What is an X-Ray?
Used to create images of the body’s internal structures, x-ray is one of the most important diagnostic tools. This non-intrusive procedure is used to identify abnormalities in bones and internal organs.
Although the risk of radiation is known, it is extremely low with today’s state-of-the-art facilities and techniques. If there are any pre-existing health concerns, it is recommended you talk to a physician to assess the benefits and risks of the procedure.
This examination is performed by registered x-ray technologists and results are reviewed by physicians to diagnose and treat a patient’s condition.
Frequently asked questions:
Most x-rays do not require any special preparation. You may be asked to change into a gown and remove jewelry, glasses, or other objects that would interfere with the images created. If there is an exception to this exam preparation, your doctor will advise as to the proper steps.
When an x-ray is performed, the technologist usually requires the patient to lie or sit down on a table and may use a pillow or sandbags to help position the patient. The technologist then leaves the room or goes behind a protective barrier and instructs the patient to remain still while the image is captured. The images are captured quite quickly and may be reviewed by the radiologist prior to your departure.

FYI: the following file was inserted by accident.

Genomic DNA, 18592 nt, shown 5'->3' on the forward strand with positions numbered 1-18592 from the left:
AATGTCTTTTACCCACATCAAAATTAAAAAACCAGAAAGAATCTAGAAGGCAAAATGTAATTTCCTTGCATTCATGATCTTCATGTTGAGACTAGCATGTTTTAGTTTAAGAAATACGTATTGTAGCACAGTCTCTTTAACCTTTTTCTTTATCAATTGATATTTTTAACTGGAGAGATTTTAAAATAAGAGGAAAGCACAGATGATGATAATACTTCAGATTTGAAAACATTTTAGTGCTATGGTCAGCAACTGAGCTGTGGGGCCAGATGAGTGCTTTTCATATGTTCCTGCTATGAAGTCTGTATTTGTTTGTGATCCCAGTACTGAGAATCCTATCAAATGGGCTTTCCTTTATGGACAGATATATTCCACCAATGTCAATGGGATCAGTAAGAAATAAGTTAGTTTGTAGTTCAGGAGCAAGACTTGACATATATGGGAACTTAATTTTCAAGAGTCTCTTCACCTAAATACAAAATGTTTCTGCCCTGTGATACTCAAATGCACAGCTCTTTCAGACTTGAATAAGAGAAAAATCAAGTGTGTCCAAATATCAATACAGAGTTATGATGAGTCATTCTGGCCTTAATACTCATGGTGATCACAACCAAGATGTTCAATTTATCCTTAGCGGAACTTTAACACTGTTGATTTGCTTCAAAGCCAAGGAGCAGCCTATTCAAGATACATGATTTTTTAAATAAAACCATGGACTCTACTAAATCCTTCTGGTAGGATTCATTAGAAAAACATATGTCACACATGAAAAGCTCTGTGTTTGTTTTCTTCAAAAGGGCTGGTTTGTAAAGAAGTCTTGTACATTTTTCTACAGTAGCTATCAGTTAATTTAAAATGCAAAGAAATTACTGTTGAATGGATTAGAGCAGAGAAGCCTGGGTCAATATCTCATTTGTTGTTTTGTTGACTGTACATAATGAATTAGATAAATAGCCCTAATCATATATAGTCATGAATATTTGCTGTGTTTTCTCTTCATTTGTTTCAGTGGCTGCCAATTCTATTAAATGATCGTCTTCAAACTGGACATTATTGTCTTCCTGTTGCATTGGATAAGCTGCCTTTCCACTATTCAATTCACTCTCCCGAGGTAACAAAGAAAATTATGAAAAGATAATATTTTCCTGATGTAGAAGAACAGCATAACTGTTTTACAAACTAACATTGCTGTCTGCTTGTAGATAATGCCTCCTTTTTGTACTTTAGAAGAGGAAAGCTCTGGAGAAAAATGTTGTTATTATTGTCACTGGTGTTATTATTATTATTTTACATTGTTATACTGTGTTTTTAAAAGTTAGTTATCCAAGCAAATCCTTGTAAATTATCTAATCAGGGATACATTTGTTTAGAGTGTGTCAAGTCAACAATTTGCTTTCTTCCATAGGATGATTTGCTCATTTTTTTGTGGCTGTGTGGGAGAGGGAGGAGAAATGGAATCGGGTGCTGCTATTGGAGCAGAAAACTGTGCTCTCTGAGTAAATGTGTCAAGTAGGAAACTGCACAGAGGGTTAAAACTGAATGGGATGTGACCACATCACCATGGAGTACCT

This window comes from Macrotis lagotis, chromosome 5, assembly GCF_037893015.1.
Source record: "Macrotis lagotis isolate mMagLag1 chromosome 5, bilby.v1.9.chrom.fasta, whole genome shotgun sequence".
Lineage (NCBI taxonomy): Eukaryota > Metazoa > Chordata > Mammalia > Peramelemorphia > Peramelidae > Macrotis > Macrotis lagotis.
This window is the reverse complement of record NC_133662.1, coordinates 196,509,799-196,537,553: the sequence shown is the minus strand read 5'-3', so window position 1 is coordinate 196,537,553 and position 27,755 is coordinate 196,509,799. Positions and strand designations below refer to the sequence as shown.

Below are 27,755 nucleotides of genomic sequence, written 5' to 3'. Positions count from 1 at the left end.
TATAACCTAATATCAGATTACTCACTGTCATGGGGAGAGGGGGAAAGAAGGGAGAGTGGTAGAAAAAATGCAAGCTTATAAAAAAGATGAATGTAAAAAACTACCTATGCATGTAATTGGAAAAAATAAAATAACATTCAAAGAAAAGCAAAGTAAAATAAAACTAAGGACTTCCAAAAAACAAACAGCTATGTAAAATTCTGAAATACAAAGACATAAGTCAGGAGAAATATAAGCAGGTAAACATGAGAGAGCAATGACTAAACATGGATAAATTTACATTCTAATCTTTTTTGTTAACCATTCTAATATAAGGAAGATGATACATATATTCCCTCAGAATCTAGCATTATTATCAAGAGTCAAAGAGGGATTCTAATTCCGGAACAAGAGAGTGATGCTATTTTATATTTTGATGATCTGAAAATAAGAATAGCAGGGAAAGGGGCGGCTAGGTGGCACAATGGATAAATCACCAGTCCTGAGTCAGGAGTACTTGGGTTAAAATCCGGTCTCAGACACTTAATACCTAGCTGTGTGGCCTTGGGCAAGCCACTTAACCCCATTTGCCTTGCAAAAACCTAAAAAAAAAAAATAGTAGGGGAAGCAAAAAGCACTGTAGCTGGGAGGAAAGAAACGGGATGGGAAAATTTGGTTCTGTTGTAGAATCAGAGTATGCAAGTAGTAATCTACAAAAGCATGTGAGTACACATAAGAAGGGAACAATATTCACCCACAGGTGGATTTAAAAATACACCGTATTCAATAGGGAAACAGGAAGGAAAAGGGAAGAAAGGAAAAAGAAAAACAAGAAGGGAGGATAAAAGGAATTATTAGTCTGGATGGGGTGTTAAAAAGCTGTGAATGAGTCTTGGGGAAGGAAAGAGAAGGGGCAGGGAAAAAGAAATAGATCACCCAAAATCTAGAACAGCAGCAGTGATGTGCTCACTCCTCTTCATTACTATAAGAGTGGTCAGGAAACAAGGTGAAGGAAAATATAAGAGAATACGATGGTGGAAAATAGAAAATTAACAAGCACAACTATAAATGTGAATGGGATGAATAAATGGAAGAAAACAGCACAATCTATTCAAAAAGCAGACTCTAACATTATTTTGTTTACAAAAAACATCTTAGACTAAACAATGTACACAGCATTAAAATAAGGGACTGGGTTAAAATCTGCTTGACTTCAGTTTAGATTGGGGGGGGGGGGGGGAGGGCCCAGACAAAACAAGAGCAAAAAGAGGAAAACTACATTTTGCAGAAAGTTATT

As x-ray’s utilize small amounts of radiation, the risk is inherent, but the benefits of the exam usually far outweigh the risk of radiation. Several factors such as the area being examined or your age may increase the risk of radiation, so it is recommended you discuss the procedure with a physician and address any questions you may have.
It is also recommended that you discuss this procedure if you are pregnant or believe you may be pregnant. Although the risk of exposure to radiation for your baby may be small, other diagnostic imaging procedures may be recommended.